Pollard and Schmitt point out, however, that the government has managed to reduce arrears owed to independent oil companies from US$6 billion to US$3.5 billion “so 2017 is set to be a turning point for the country.
“Reversing its fortunes, after five years of falling production and the switch from net exporter to importer in 2015, has been driven by stellar exploration results and higher gas prices. The Petroleum Ministry’s pragmatic approach to pricing has secured more than US$28 billion in new gas field investments since 2015, at a time when investment in other regions has been slashed.”
Private Involvement Urged
In that regard, the ministry is keen to see much more private sector investment in oil and gas activities. In the Oxford Business Group’s The Report Egypt 2017, Tarek El Molla, minister of Petroleum and Mineral Resources, emphasized the commitment to maximizing private sector participation in oil and gas activities in a more effective manner, “particularly in the petroleum industry, which has promising opportunities for fruitful partnerships with qualified private sector companies that have the technical and financial capability. In terms of the refining and petrochemicals industry, there are distinct models for a number of joint projects to fulfill the domestic market requirements and increase the value of the oil and gas sector.”
El Molla added that the Egyptian Refining Co. project was one of the most significant joint ventures with the private sector, and aimed to increase the amount of locally available petroleum products.
There are also significant opportunities for greater private sector participation and investment, particularly in the natural gas domain, he said. Under the country’s new gas law, active participation by the private sector in the Egyptian gas market and in mineral resources projects is encouraged, while the new investment law, which is expected to be passed shortly, will add several incentives to encourage private investors by creating a healthy climate to develop their investments in the petroleum domain.”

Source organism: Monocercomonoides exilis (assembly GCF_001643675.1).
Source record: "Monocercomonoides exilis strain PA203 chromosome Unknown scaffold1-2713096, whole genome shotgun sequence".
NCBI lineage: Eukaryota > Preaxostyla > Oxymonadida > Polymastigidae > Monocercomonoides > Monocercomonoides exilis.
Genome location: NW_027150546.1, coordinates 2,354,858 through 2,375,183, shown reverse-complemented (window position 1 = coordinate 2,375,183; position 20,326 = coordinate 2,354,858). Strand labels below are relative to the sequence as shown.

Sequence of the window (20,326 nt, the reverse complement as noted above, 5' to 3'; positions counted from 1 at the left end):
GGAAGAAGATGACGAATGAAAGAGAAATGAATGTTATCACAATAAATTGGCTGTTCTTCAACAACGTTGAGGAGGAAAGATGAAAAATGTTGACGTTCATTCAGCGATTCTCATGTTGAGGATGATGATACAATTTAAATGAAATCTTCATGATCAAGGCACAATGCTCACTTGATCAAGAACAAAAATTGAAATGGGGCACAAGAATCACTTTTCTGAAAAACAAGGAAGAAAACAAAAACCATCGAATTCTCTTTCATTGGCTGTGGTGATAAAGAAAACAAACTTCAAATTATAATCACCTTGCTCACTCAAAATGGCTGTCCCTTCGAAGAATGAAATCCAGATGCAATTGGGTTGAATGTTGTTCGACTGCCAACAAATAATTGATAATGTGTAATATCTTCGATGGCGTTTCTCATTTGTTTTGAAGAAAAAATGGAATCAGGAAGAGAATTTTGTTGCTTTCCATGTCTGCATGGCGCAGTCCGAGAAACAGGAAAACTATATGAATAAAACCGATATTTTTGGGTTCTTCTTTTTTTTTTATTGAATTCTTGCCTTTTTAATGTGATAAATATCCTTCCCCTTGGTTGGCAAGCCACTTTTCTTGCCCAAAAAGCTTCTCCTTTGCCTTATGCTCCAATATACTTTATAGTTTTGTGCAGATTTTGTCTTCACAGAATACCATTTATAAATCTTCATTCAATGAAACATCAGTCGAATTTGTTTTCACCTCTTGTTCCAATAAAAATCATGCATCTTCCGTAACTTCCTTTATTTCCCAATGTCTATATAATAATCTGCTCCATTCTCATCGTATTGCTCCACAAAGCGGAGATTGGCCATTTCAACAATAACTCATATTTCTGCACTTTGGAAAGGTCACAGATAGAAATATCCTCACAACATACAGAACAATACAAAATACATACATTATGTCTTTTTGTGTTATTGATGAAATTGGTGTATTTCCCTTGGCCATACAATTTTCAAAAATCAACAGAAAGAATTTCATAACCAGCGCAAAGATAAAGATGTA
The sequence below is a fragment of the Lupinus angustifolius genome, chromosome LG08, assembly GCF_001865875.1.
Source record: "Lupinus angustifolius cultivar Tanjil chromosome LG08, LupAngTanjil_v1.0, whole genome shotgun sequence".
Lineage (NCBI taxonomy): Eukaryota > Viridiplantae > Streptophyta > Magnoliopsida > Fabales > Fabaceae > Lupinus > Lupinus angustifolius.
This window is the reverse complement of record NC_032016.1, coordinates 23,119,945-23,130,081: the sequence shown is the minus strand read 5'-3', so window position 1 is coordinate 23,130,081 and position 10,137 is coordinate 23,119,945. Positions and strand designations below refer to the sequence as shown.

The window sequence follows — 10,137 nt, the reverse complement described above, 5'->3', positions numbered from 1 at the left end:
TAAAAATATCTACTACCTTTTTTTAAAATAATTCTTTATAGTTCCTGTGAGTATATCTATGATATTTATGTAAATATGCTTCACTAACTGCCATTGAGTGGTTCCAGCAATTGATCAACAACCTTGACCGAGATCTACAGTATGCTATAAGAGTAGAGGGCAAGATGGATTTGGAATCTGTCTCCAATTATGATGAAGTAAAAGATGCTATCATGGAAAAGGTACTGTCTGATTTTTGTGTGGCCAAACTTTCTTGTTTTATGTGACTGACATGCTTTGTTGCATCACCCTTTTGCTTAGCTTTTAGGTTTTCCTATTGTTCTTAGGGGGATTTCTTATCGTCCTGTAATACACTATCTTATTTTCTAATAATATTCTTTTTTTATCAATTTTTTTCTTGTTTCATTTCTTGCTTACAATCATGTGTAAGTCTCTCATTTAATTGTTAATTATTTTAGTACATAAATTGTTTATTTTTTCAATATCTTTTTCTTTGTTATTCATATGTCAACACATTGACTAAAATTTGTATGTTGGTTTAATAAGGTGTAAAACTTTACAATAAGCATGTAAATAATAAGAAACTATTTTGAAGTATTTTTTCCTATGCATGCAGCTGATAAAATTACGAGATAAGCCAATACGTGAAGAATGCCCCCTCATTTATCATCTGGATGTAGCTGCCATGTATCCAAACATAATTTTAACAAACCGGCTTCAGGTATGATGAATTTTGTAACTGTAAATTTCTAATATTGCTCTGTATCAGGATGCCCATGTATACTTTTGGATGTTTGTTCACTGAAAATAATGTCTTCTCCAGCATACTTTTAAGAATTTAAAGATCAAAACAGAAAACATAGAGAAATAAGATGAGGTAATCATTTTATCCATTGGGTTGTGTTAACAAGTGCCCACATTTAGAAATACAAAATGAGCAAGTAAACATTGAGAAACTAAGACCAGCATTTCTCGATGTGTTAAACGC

Preparing For The Future
Egypt is preparing to become an important energy center. “Our geographical location and natural resources are enormous assets, (but) these are not enough in themselves,” El Molla said. “Egypt has excellent infrastructure from the Suez Canal to the LNG plants in Damietta and Port Said, the refineries on the Red Sea and north coast to the Suez-Mediterranean (Su-Med) pipeline. This makes us well positioned to not only produce our own energy, but to process supplies from other countries. So, the gas surplus in our system by 2020 will be used for two things: to satisfy local demand — electricity, industry and so forth — including an expansion of our petrochemicals industry.
“Second, it will go towards meeting our contractual obligations for export. Between four big gas developments — BP’s West Nile Delta, Atoll, Zohr and Nooros — total production will amount to more than 5.5 billion cubic feet per day, representing more than US$30 billion worth of investments.”